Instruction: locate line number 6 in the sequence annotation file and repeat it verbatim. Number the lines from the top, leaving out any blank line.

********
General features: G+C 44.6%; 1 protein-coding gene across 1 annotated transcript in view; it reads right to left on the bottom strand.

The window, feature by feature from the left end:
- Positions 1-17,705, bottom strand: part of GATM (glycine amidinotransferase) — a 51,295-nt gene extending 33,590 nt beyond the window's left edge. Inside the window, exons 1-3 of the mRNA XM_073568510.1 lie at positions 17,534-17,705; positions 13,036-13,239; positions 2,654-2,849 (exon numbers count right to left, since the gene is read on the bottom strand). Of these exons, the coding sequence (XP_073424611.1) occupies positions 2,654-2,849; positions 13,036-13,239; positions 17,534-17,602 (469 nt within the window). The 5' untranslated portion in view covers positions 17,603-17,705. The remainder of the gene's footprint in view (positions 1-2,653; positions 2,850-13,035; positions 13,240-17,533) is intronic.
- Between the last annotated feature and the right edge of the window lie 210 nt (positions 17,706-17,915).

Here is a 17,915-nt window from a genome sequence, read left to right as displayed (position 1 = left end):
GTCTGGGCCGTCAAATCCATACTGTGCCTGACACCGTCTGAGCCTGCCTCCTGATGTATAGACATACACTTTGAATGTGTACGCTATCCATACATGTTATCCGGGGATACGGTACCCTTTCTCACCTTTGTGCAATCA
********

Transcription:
GTCTGGGCCGTCAAATCCATACTGTGCCTGACACCGTCTGAGCCTGCCTCCTGATGTATAGACATACACTTTGAATGTGTACGCTATCCATACATGTTATCCGGGGATACGGTACCCTTTCTCACCTTTGTGCAATCA